A wise leader knows the employees are their greatest asset, and treats them as such
In the business world, it’s so easy and tempting, almost the default really, for professionals with employees to see the tasks at hand and just focus on getting the job done. Of course, this is necessary; but also vital is treating their employees with respect and seeking to nurture them both as people and professionals... leading with the heart.
In Inc.com, Scott Mautz writes how “almost 60 percent of employees say that the single biggest thing they want from their boss is for him/her to be inspiring.” He also emphasizes how it’s important to “invest in their personal growth and development and help foster their sense of competence and self-esteem.”
CEO Gary Burnison of Korn Ferry consulting firm draws a stark contrast of pre-pandemic business protocols vs. teleworking as the new paradigm, hence Zoom calls taking over as the primary business norm: “If the past year and a half has taught us anything, it’s … Now we need to be more radically human—vulnerable, authentic, empathetic, aware. Or, in a word, graceful.”
This conveys real wisdom of how even in professional environments, we all need to take ourselves less seriously and allow for the obvious recognition that the chaos of everyday life will blend with work without disrupting it. In other words, make allowance for a Zoom meeting that features a package carrier at the door, kids asking about homework, cats photobombing as well as dogs barking. And this is just the morning call.
Burnison also emphasizes how leaders must not just hear but actively listen:
Sure, listening takes time—that most precious of commodities. But the payoff can be immeasurable. When people are listened to, they’re motivated. And when they’re motivated, they feel validated. And when they feel validated, they outperform.
The difference between hearing and listening is comprehending. After all, knowledge is what you know, wisdom is acknowledging what you don’t know. Listen, learn, and then lead.
The job market’s sheer numbers prove how people are the greatest resource:
According to recent reports, there were nearly 11 million unfilled jobs in the United States and ongoing supply-chain bottlenecks, many of the shortages that firms are facing are a reflection of outdated management practices and misaligned value propositions.
Recent surveys also indicate how “Nearly 70 percent of employers say they’re having difficulty filling roles... But experts say it isn’t necessarily due to a lack of people willing to work. It’s partly a skills mismatch.”
Yet as it now stands, only 40 percent of the firms offer development programs. Leaders will need to upskill the existing workforce and find creative solutions to fill gaps, whether through digitization or tapping into new labor pools, such as older employees. At the same time, employers will likely have to bump up pay, offer flexible scheduling, and figure out how to tap into intrinsic motivators.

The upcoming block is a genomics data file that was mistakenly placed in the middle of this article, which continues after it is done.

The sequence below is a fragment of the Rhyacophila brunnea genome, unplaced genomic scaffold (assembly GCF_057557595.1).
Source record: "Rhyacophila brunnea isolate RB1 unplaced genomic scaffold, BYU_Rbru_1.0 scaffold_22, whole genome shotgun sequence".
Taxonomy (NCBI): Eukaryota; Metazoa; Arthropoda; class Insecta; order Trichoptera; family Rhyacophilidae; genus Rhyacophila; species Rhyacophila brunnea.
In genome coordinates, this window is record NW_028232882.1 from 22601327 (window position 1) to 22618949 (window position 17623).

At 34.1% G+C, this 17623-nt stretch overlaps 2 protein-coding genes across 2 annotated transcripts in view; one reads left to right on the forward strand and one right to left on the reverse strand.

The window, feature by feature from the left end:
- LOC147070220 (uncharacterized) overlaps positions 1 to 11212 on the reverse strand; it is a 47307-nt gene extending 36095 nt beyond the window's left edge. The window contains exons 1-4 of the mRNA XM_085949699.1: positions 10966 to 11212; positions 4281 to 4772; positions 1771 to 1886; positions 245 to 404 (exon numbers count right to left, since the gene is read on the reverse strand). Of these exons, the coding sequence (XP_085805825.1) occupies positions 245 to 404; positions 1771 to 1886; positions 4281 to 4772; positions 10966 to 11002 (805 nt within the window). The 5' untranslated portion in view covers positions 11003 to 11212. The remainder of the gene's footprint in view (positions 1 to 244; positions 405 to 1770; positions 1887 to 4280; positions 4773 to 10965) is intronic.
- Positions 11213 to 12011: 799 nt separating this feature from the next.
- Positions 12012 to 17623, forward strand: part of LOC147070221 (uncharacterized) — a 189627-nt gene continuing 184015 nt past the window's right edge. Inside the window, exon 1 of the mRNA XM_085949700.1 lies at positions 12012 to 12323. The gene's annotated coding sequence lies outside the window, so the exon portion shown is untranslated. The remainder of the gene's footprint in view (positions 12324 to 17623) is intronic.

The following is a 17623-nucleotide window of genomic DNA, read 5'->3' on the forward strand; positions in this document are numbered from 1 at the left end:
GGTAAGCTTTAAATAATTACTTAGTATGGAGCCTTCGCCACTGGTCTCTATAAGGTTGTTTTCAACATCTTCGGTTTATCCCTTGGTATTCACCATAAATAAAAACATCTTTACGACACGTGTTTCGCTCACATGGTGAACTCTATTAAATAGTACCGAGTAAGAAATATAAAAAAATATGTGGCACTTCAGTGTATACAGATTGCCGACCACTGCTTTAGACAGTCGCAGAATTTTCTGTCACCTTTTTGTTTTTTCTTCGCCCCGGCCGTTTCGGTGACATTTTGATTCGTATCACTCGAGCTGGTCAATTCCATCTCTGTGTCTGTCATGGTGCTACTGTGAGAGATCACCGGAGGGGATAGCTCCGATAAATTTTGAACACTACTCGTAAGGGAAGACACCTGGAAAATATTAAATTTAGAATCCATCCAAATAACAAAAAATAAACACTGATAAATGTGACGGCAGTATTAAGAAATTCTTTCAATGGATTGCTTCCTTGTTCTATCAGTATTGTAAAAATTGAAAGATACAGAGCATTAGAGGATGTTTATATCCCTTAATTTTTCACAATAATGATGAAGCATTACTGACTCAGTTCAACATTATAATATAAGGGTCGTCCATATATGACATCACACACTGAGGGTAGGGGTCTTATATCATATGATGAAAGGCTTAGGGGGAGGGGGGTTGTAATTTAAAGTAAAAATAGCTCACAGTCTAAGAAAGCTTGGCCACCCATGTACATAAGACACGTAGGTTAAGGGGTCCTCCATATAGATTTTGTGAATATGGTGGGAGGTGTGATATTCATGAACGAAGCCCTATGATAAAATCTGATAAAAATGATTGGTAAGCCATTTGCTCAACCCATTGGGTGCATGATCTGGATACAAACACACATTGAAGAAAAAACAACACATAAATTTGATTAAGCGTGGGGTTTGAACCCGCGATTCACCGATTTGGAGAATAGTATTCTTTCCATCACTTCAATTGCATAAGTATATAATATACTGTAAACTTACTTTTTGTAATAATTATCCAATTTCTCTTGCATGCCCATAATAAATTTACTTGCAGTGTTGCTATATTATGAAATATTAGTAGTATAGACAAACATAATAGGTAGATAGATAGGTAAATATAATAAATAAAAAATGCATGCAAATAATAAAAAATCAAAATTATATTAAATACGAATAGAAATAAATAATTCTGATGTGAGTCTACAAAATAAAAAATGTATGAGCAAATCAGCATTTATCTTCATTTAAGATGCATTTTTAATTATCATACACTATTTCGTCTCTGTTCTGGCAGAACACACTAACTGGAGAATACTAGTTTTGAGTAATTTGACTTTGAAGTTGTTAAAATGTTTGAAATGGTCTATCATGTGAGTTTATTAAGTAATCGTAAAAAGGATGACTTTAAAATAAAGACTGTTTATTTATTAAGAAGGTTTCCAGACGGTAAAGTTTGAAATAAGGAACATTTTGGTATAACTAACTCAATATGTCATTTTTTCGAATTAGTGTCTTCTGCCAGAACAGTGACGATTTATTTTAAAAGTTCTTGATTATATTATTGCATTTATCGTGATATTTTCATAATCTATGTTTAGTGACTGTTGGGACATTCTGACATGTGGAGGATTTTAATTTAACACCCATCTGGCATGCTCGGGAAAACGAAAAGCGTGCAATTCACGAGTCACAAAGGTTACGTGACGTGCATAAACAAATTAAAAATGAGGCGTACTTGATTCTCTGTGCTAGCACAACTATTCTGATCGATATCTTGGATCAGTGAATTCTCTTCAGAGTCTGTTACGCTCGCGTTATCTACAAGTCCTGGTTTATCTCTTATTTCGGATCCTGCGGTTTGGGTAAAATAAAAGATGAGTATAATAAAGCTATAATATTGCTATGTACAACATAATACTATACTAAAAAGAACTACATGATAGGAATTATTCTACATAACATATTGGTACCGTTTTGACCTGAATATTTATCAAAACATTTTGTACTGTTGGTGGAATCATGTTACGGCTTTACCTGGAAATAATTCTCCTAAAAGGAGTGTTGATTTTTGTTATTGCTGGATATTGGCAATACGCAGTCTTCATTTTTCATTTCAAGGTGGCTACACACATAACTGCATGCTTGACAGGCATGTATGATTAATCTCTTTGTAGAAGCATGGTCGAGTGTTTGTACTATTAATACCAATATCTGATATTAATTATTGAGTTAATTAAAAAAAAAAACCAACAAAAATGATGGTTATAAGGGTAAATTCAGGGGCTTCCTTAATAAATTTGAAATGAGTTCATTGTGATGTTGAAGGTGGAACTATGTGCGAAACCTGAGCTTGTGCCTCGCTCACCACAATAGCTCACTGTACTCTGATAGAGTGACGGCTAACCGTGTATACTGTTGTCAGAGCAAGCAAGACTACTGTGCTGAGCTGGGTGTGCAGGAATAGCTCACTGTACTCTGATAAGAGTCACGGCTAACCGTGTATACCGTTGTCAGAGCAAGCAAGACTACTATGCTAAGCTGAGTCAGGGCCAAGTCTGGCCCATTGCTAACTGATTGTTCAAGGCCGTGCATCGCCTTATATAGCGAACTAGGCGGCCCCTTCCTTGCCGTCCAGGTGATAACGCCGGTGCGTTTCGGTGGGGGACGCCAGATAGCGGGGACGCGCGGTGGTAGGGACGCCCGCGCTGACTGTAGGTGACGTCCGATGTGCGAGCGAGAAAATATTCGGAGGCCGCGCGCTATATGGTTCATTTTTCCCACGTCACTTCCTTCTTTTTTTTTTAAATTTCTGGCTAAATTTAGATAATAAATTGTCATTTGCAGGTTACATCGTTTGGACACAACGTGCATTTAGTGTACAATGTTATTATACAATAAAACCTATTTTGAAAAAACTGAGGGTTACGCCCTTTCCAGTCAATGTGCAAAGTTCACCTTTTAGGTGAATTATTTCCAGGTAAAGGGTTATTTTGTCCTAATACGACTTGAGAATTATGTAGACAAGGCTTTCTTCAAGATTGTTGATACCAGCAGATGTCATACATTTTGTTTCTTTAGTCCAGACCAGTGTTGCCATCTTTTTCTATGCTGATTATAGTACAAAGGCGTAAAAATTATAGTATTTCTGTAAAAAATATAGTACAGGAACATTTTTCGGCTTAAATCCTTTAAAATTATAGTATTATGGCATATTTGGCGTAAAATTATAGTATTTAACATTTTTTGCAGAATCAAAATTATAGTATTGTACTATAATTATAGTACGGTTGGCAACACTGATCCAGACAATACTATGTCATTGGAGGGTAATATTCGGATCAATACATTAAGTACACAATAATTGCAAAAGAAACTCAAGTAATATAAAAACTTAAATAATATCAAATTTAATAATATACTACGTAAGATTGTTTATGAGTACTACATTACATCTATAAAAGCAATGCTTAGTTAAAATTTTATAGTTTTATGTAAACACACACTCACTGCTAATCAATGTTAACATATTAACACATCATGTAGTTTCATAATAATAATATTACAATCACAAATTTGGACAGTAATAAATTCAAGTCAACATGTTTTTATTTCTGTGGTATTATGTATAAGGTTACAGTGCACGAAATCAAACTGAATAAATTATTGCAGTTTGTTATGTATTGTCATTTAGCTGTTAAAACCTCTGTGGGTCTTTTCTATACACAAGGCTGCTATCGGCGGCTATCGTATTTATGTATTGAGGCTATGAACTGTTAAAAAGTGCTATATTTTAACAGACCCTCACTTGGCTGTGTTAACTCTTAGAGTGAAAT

A wise leader pays attention to these factors especially given how, with 4.5 million Americans quitting their jobs last November alone, it’s clear the Great Resignation remains ever-present. Elise Hyman, Senior VP over Korn Ferry HR, expounds on motivations behind this: “It’s never just about money... It’s about the broader ecosystem, including the company’s purpose, the culture, and the relationship with managers.” This reveals a clear indication that the stale status quo doesn’t cut it as far as enticing workers to stay.
Jonathan Malesic, author of The End Of Burnout: Why Work Drains Us And How To Build Better Lives, told NPR’s All Things Considered:
Wages and benefits are, obviously, a huge part of the rewards that we get from our work. But those aren't the only rewards. A reward is not just monetary, but it's social. It's emotional. It can even be spiritual. And, you know, simply being appreciated by your co-workers, your bosses but also your customers, patients, clients, your listeners is another reward that we can derive from work. So I think that job satisfaction, in terms of rewards, needs to encompass all of those different elements.
Consequently, Burnison cautions leaders:
It’s not about you. Once we improve ourselves, our job is then to improve others. After all, we aren’t solo performers—poets in a garret, writing by candlelight. We work with and through others. Quite simply, our success is measured in what others achieve. One thing I’ve learned in my 15 years of being a CEO is that strategy is 90 percent execution—and 90 percent of execution is people. But the biggest risk we face as leaders is going up the mountain and suddenly, halfway up, when we look behind there’s nobody there. Ultimately, leadership is about inspiring others to believe. But if we don’t believe it ourselves, why should anybody else? Our aspiration should truly be the inspiration of others.
The Covid era has revealed an enduring truth: it’s people—colleagues and teams, managers and leaders— who discover and disrupt, innovate and create. The New Year is our time of change. Indeed, the change we want to see in others starts with us.
As Needling Worldwide’s President and CEO, this is my utmost priority as a leader:
As many of you know, my leadership style is a “nurturing leader.” I recognize that by nurturing the skills of my employees along with recognizing them as a whole person with day-to-day issues, challenges, and successes is the best approach to build loyalty, trust, retention and ultimately respect. I would hope that if I passed today, many of my current and past employees wouldn’t spend a lot of time on my accolades but rather on my character and the impact and influence I made on them as professionals and people. I believe in the uplifting of people and kindness; understanding and grace is the key. It truly is why I am successful today and have such a high retention rate.
Leading with compassion: it’s smart, the right thing to do; and it works.